Until last month, Orly Revivo was known in the media as simply “A. from the President’s Residence." She was the first woman to lodge a complaint in the rape case that eventually led to the downfall of former President Moshe Katsav in 2011.
Revivo appeared on Channel 10 on Wednesday night, in a film also called "A. from the President's Residence." It was directed by Anat Goren, who accompanied Revivo for several years. Goren presents not only the story of the rape, the police investigation, the plea bargain and trial, but also Revivo’s discussions with her attorneys, media advisers and mother.
Behind the scenes with a much-publicized rape victim, whom the police believed but the prosecution did not – consequently, Revivo was not part of the indictment against Katsav – Goren also asks tough questions that examine Revivo’s credibility: “Maybe you thought it was cool that he was president?” she asks at one point.
This is a story about ambition, awe, the desire to be liked, to get ahead at work, not to make problems, to get past it all and be done with it. This is not rape in some dark alley. This is about a president, a man that Revivo describes as "charismatic." In the film, she speaks truthfully about the way women respond to authority: “Let people walk a mile in my shoes. The president, a respectable place, I was afraid of him.” Or: “I liked my job … I was trapped.” Or how she told herself: “'It doesn’t matter, you’ll die with this but you’ll get something out of it.' I saw my livelihood, something sane and prestigious.”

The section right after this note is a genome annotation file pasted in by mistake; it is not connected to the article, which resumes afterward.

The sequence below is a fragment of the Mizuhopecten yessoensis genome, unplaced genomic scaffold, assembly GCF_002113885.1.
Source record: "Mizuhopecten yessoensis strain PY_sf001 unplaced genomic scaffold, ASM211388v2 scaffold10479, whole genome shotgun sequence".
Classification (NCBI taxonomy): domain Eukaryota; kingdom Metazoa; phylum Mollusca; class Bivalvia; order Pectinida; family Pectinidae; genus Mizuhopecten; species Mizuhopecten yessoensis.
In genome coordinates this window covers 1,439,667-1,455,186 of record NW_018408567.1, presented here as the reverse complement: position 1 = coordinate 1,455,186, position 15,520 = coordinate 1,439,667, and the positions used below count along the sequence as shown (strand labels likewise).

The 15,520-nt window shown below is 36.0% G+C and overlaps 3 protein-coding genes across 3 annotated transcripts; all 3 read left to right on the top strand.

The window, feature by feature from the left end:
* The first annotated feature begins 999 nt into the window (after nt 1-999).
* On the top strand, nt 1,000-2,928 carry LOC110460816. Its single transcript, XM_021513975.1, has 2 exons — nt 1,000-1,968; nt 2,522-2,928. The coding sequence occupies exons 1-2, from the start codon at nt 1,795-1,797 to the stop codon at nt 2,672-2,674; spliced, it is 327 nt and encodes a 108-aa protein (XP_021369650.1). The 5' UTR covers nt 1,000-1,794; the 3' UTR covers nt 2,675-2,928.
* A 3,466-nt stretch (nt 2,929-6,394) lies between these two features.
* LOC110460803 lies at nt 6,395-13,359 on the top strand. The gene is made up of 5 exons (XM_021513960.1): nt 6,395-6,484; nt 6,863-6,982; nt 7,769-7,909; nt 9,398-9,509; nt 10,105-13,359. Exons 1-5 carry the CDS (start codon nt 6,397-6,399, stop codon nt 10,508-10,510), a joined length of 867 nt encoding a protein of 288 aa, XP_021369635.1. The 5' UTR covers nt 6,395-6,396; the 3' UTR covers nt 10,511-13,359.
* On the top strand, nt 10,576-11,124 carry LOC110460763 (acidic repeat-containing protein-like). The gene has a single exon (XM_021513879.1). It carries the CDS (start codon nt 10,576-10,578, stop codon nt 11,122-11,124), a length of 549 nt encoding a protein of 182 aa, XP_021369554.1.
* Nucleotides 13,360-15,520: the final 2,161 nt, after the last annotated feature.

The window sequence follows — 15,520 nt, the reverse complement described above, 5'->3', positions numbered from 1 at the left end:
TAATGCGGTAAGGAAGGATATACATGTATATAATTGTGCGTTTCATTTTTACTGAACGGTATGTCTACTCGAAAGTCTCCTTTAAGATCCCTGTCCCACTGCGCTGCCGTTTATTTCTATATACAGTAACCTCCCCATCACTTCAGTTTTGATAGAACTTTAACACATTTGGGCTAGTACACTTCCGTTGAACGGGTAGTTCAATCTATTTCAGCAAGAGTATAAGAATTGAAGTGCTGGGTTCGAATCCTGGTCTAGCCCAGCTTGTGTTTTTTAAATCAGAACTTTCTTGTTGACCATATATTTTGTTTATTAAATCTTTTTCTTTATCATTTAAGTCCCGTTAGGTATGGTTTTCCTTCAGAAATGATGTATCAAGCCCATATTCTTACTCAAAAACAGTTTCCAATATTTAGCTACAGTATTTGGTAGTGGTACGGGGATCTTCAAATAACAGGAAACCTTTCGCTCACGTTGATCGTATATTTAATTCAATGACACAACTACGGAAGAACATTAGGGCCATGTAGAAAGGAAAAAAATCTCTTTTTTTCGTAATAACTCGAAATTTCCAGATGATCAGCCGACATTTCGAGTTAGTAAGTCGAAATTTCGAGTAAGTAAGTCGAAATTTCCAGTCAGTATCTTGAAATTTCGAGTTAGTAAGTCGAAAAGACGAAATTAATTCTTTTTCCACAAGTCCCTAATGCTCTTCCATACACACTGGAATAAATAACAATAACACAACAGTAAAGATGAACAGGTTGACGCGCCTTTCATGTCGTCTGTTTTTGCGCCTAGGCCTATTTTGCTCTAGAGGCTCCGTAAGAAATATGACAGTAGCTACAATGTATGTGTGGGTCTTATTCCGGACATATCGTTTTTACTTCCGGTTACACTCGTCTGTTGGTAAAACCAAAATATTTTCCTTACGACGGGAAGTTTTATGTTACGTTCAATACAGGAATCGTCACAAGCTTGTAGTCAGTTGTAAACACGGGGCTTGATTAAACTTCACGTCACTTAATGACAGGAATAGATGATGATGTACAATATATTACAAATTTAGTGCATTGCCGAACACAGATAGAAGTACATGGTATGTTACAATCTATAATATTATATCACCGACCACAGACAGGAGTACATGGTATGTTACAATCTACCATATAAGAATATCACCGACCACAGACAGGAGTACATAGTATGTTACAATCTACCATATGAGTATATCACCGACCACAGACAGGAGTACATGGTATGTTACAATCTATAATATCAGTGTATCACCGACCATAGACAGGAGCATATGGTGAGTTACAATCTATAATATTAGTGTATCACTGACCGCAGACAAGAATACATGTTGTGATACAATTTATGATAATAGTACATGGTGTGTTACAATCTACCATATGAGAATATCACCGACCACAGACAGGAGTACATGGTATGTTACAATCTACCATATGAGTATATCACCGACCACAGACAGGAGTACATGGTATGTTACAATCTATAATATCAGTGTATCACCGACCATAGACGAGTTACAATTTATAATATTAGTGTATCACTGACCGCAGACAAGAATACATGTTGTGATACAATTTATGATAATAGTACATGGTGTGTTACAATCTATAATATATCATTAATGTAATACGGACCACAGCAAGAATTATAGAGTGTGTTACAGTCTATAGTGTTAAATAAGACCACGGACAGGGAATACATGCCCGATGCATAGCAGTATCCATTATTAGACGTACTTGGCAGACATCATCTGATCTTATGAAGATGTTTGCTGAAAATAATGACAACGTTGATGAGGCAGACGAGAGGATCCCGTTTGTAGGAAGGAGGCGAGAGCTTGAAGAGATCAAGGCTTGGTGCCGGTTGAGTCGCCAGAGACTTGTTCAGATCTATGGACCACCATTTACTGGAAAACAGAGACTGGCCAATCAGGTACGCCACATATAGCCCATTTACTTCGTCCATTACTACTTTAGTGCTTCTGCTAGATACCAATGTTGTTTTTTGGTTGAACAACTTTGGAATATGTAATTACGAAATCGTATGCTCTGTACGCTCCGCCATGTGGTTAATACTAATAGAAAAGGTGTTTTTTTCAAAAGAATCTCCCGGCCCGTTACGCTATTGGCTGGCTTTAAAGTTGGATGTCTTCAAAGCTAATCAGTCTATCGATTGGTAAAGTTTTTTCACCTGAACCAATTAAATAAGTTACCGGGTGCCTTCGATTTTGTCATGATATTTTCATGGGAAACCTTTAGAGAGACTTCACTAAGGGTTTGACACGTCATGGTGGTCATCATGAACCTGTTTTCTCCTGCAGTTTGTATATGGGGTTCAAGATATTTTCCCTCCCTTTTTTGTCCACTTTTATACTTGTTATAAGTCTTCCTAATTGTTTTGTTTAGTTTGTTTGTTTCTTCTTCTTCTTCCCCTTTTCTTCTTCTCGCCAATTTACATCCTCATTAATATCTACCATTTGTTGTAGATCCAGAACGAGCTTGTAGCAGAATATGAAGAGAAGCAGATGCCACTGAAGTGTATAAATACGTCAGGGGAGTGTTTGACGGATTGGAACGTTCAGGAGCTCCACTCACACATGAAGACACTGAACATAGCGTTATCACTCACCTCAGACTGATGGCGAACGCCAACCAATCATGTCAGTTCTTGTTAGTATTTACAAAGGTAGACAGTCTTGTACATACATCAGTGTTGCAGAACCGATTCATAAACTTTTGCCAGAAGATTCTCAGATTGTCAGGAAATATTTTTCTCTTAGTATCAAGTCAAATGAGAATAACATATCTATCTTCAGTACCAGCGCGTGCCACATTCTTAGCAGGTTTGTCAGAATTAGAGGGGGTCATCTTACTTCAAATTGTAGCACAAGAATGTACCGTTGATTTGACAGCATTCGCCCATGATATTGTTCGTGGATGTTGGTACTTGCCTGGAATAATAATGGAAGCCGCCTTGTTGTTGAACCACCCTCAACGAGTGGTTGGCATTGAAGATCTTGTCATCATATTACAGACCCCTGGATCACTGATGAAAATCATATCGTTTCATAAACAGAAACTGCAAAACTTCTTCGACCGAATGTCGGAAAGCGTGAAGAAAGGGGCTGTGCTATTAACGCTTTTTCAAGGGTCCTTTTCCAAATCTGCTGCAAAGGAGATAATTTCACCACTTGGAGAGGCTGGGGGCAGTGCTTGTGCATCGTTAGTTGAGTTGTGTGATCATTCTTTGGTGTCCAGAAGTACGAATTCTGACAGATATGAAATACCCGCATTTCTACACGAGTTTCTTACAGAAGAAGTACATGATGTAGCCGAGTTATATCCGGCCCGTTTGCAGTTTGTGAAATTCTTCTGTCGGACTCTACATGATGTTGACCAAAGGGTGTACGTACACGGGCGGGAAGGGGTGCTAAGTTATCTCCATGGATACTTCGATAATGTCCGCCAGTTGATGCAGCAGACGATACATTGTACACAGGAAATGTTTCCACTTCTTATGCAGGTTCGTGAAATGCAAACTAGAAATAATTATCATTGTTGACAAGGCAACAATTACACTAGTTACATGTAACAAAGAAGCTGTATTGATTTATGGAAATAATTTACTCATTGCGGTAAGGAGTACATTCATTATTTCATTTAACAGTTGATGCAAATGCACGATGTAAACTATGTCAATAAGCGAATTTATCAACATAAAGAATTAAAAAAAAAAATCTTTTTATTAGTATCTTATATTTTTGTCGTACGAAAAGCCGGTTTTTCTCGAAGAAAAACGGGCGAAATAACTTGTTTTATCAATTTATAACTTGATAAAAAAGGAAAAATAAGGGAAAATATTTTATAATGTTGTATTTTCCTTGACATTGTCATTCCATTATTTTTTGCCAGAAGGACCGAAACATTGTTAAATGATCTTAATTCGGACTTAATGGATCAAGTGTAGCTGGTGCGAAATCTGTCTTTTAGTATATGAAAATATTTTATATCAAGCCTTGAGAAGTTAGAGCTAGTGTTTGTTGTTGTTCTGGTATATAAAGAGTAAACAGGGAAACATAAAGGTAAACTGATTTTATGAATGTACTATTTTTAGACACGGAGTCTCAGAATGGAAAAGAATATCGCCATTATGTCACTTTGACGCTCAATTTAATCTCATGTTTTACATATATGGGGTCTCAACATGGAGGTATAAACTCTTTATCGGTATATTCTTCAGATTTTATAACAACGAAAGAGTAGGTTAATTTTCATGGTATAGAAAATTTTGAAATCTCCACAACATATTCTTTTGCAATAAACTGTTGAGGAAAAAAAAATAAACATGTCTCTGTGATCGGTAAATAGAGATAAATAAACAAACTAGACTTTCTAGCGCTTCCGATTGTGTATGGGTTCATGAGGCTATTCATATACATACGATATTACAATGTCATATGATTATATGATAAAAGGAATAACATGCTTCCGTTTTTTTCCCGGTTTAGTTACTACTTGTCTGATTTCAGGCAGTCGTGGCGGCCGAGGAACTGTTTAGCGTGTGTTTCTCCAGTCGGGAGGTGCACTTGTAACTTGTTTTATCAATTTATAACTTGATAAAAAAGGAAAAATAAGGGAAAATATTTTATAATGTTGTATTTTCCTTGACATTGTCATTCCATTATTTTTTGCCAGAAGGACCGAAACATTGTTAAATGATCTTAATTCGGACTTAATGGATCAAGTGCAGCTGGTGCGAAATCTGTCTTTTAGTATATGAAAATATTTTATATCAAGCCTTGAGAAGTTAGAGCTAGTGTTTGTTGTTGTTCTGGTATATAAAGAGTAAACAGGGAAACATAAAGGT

How stupid we are. Revivo says Uri Yoeli, a close associate of Katsav, suggested to her that she become Katsav's lover. Attorney Amnon Shimron, another Katsav associate, accused A. of being a prostitute. As if raping prostitutes is allowed. We are so stupid. Revivo explained that she would come to work appropriately dressed, as if it is permissible to rape scantily dressed women.
And how stupid Katsav is. What a genius plea bargain he had right in his hand, and look where he is now. Serving a seven-year jail sentence for two counts of rape and other sexual crimes against women. One of her heroes was a president, Revivo says, admitting, “My dreams are over now.” Still unmarried, those dreams – of a prestigious position abroad – died. She has gone back to living with her mother and working as a real estate agent and in a nail salon.
The film sketches the image of a woman who dared complain. It is the epitome of women who try to make something out of this kind of situation and just survive.
In a future film - less personal, with less pornographic commercials - we’ll be happy to see something on the silence of the journalists who swallowed their tongues; the silence of the prosecution who proposed the shameful plea bargain; and the silence of the politicians who made Katsav president.